DENVER CO (STL.News) Governor Jared Polis provided an update on Colorado’s response to the COVID-19 pandemic, including information about employer-led vaccination requirements. Governor Polis was joined by Lt. Governor Dianne Primavera, who shared her story of receiving the booster, and Aurora Public Schools Superintendent Rico Munn.
“This pandemic won’t end without you and there is no reason that 700 unvaccinated people over the age of 12 are hospitalized for COVID-19 in Colorado when we know how to prevent it: getting vaccinated. The life you save could be your own,” said Governor Jared Polis. “With so many employers stepping up to protect their workers, as well as the efforts of individuals and organizations helping to vaccinate their communities, I know that Colorado will emerge stronger and more resilient than before the pandemic.”
Gov. Polis applauded employers across the private, nonprofit, and public sectors who have gone above and beyond to protect their workforce and customers through vaccine requirements and testing protocols. These employers are doing the right thing for their staff and the people they serve and could help slow disease spread in communities, especially for those who aren’t yet eligible to get the vaccine.
Governor Polis stressed the importance of receiving boosters when eligible. First and second doses of the vaccine are critical to ending the pandemic and booster shots play an important role in preventing disease transmission and keeping Coloradans safe.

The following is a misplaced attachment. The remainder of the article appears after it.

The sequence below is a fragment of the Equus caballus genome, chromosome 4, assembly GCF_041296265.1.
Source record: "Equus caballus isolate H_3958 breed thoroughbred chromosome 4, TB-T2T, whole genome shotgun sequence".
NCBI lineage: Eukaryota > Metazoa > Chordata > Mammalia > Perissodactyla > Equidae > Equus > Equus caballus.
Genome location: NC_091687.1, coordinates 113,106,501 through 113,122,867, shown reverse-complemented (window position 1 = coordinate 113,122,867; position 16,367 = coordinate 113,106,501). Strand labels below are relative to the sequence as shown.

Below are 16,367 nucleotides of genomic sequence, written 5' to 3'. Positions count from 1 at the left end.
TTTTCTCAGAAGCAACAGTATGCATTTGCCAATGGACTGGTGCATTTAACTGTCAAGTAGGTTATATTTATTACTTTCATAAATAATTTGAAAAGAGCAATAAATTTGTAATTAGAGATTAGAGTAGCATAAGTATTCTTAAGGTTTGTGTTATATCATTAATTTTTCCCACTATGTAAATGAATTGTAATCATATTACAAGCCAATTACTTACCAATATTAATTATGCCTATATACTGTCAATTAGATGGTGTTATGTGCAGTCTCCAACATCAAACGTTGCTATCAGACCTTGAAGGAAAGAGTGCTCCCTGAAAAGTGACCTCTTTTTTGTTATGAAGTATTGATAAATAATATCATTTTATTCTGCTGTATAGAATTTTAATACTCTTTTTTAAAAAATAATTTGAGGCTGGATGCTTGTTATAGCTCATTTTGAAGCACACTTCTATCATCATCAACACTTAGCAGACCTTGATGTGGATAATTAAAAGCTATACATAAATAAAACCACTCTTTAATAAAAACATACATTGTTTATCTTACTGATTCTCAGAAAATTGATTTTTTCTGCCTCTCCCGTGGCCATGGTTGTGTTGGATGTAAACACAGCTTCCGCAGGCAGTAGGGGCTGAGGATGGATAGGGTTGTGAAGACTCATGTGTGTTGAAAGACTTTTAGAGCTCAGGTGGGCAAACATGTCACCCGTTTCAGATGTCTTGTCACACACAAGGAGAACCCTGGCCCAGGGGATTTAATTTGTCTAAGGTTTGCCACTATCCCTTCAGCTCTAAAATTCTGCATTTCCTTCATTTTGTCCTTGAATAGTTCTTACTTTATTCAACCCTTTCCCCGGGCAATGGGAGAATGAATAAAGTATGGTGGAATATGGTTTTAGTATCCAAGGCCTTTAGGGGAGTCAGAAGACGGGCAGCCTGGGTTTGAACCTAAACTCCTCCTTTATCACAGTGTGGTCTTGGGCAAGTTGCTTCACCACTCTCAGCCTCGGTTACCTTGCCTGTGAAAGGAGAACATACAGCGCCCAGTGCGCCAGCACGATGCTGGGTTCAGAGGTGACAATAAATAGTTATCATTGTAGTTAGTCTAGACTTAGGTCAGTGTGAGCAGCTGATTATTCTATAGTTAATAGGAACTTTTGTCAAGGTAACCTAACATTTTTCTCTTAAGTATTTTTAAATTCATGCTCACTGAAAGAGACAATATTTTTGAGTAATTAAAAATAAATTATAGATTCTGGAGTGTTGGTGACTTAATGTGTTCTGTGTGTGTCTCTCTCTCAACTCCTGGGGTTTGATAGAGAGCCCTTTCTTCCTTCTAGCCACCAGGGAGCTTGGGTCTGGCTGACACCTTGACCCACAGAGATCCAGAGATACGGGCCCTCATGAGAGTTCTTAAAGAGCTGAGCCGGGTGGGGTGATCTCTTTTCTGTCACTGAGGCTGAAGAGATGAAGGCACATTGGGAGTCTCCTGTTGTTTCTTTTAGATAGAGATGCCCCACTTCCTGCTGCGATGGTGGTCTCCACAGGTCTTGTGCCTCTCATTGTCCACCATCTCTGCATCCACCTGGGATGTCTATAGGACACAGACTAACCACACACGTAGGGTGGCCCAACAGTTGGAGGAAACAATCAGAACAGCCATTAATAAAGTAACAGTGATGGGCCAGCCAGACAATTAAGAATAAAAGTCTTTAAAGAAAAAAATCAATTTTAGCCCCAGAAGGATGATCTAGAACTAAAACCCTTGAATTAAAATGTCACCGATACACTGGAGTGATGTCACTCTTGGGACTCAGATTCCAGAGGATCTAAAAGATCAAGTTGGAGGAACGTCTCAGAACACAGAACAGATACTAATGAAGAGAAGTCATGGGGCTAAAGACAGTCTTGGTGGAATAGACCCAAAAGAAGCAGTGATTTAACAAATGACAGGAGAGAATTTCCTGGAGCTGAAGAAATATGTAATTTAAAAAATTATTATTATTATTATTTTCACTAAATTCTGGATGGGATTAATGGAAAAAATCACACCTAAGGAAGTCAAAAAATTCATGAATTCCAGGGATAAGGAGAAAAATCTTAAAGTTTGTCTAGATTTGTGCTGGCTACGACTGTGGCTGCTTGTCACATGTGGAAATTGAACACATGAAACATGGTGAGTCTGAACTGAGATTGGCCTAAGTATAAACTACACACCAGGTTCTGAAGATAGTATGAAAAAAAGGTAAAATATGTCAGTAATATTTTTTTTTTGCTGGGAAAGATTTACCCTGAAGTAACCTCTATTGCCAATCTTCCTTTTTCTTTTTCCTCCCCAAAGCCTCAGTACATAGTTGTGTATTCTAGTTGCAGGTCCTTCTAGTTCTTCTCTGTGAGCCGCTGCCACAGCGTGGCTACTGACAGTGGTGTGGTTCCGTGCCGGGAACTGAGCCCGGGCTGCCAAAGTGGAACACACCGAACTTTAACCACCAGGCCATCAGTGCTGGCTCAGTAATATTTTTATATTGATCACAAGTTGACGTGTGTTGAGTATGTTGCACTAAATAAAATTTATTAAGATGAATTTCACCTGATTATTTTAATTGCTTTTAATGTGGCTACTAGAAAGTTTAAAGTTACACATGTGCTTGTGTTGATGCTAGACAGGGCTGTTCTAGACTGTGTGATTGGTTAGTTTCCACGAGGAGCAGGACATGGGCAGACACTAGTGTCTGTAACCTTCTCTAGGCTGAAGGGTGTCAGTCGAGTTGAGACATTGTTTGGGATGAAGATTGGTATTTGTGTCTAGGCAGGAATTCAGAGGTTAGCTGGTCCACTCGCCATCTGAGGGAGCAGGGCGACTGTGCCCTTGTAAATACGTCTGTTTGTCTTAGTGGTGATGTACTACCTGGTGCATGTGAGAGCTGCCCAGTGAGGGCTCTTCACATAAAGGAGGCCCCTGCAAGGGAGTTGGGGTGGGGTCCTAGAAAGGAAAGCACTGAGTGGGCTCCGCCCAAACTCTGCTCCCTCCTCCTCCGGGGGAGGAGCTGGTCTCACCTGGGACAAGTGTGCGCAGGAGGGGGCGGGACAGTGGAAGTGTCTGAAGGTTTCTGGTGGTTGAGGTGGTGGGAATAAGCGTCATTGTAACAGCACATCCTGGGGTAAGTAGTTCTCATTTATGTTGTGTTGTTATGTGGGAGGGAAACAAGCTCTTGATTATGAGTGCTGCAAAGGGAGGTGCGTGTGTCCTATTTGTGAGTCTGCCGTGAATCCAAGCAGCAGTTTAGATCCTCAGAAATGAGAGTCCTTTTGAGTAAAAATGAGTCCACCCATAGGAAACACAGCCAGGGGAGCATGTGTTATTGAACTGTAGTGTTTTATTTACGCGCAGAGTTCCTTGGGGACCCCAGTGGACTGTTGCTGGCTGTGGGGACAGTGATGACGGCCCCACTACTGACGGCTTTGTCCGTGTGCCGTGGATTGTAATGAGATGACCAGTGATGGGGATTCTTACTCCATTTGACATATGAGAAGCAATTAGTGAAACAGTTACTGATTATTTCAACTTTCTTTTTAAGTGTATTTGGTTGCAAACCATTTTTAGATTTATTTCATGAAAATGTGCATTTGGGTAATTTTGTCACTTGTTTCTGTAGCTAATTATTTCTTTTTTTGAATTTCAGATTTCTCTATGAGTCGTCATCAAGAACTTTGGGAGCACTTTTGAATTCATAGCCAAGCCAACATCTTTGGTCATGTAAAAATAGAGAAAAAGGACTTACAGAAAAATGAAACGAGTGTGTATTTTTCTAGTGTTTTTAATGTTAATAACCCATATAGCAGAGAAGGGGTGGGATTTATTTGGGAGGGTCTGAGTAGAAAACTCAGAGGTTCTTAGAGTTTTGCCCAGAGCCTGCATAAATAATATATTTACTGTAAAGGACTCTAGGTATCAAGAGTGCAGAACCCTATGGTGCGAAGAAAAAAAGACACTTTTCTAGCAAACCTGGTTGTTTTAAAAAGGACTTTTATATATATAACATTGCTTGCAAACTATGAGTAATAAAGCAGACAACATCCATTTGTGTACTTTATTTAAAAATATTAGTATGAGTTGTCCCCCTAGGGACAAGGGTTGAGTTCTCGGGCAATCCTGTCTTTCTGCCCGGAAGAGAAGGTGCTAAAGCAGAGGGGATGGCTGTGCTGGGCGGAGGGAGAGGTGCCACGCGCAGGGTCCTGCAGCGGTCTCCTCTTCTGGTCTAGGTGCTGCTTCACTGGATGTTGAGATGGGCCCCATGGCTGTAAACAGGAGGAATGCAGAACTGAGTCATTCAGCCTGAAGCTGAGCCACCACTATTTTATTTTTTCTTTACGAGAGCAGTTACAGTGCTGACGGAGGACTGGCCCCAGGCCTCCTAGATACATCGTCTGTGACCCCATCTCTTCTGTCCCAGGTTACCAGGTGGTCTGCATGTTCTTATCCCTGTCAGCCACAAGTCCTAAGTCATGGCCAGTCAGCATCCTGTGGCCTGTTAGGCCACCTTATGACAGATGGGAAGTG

Approximately 5% of eligible Coloradans have received boosters, including Lt. Governor Dianne Primavera.
“Normal activities like going to the grocery store became high-stakes activities. When vaccines were approved in late 2020, I was overjoyed as a mother, grandmother, cancer survivor, and of course, Lt. Governor,” said Lt. Governor Dianne Primavera. “Yesterday, I rolled up my sleeve to receive my booster and I’ve experienced minimal side effects since then. Every shot in an arm is another step forward towards being free from this terrible virus and I encourage all eligible Coloradans to join me in receiving the booster.”
Yesterday, top FDA officials discussed data that supports boosters for those 18 and older, and next week, the FDA is meeting to discuss boosters for those who received Moderna and Johnson & Johnson vaccines.
Earlier this month, the CDC offered further guidance on who should be getting Pfizer booster doses, including:
- People aged 65 years and older and adults 50–64 years with underlying medical conditions
- Residents aged 18 years and older of long-term care settings
- People aged 18–49 years with certain underlying medical conditions, such as
- People aged 18–64 years at increased risk for COVID-19 exposure and transmission because of occupational or institutional
Aurora Public Schools (APS) Superintendent Rico Munn joined the event and addressed how his team serves nearly 40,000 students and protects the in-person learning environment.
“We’re incredibly grateful to our staff for stepping up to this need for our students to be protected. Currently 96% of licensed staff members are fully vaccinated, and we expect that number to grow,” said Superintendent Munn. “We’ve also signed up with CDPHE for regular surveillance testing in our schools.”